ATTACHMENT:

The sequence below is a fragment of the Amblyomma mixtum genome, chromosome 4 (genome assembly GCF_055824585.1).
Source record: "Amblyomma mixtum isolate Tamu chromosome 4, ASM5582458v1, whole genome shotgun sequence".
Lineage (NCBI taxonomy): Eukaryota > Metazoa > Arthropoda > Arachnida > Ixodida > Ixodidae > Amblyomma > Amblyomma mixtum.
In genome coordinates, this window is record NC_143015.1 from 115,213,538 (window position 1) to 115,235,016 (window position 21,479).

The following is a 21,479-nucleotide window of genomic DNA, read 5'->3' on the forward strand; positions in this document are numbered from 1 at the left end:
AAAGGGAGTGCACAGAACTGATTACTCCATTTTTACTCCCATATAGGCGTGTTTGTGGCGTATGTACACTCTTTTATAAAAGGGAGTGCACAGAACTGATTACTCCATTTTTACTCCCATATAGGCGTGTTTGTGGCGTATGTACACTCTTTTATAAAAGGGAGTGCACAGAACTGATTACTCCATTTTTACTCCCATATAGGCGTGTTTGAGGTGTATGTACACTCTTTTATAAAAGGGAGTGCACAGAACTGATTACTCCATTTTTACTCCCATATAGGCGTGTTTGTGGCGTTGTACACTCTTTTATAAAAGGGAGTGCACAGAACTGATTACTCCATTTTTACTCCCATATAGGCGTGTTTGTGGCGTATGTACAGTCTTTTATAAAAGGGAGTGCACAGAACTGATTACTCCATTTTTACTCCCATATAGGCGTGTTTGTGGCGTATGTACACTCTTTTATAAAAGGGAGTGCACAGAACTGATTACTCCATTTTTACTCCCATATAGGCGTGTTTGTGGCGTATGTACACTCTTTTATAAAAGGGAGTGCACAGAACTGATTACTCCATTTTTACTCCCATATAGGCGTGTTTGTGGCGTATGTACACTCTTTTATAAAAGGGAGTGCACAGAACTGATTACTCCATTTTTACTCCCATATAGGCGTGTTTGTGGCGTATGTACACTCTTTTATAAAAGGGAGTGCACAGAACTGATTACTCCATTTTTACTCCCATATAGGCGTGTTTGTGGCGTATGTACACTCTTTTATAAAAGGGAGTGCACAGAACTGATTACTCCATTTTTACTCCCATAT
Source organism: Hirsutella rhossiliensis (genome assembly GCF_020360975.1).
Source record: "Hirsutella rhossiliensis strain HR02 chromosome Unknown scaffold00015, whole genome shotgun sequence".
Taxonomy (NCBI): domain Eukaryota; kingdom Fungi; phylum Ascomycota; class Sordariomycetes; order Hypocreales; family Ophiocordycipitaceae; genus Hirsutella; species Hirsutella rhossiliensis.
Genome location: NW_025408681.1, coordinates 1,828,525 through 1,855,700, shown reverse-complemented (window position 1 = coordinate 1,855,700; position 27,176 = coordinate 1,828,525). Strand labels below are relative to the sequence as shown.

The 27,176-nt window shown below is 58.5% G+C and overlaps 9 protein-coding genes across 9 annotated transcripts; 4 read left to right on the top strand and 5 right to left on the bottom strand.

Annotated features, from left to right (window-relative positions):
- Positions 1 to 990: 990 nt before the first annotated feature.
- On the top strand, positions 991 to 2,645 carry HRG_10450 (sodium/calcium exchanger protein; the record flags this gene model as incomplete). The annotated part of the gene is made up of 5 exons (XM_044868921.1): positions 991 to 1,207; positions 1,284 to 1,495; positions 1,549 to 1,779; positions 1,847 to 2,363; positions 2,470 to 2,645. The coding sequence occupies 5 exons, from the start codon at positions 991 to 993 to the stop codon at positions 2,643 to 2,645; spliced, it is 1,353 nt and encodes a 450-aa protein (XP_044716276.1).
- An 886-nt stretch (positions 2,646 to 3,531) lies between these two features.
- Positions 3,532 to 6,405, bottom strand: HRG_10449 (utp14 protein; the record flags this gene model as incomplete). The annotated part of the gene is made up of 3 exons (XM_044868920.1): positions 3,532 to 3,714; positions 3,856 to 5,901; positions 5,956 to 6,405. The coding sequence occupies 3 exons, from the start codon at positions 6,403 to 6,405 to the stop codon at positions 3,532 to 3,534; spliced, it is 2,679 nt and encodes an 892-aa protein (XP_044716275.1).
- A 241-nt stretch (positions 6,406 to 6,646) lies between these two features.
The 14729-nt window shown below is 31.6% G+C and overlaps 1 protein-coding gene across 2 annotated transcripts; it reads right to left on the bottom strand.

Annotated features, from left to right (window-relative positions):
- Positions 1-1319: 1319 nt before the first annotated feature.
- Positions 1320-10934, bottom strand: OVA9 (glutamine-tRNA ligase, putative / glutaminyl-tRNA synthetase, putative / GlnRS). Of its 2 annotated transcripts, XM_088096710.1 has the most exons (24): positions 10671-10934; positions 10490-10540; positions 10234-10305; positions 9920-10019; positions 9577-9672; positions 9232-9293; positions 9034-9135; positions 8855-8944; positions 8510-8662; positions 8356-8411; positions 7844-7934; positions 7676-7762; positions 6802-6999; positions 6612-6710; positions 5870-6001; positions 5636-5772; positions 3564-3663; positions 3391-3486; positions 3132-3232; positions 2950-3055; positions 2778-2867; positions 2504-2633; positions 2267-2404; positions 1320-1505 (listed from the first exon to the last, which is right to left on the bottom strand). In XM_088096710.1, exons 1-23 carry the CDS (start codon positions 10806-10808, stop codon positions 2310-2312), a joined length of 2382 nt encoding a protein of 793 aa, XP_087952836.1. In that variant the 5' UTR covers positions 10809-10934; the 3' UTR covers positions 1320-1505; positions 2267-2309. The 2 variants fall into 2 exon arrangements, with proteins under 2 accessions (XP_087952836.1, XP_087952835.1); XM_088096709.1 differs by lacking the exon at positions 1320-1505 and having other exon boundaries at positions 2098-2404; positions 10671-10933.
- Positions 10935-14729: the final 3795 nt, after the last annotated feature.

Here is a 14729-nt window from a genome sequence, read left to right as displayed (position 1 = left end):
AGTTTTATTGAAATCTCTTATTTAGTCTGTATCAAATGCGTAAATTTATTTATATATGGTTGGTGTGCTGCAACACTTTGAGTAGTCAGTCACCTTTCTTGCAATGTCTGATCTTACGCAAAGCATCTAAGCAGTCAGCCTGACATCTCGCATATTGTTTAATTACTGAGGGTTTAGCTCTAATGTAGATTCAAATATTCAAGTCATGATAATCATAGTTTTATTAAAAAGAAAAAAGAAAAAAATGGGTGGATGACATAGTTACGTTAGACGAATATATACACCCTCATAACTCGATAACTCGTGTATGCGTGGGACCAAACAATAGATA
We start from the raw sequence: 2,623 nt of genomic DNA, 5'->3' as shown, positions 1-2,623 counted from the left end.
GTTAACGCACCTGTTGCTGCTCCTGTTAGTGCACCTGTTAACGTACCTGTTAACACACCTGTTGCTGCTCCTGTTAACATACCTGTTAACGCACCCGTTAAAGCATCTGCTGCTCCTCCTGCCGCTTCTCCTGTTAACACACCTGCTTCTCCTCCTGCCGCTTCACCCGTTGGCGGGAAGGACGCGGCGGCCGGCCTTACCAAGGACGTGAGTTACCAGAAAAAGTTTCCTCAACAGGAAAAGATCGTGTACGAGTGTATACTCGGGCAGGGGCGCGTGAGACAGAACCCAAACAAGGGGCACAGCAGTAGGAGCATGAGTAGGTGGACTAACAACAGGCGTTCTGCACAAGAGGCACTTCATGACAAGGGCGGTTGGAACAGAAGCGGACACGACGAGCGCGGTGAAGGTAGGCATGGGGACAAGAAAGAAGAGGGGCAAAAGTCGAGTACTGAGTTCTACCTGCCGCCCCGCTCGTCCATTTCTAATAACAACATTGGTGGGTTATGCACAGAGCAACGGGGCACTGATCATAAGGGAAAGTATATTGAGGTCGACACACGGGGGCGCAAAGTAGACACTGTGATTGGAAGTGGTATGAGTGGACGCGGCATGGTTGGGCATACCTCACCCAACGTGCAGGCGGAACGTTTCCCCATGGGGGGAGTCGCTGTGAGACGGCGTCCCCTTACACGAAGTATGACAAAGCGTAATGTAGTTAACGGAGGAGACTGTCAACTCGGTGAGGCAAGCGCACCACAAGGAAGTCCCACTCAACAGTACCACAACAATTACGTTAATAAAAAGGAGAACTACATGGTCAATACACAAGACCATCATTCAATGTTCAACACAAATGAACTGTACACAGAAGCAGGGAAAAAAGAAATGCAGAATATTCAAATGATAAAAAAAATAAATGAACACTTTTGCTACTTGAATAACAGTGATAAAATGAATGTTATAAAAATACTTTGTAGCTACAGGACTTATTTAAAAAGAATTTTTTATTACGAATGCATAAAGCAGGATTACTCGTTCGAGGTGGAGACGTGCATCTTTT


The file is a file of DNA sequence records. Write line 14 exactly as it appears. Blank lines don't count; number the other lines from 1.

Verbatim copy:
- On the top strand, positions 991 to 2,645 carry HRG_10450 (sodium/calcium exchanger protein; the record flags this gene model as incomplete). The annotated part of the gene is made up of 5 exons (XM_044868921.1): positions 991 to 1,207; positions 1,284 to 1,495; positions 1,549 to 1,779; positions 1,847 to 2,363; positions 2,470 to 2,645. The coding sequence occupies 5 exons, from the start codon at positions 991 to 993 to the stop codon at positions 2,643 to 2,645; spliced, it is 1,353 nt and encodes a 450-aa protein (XP_044716276.1).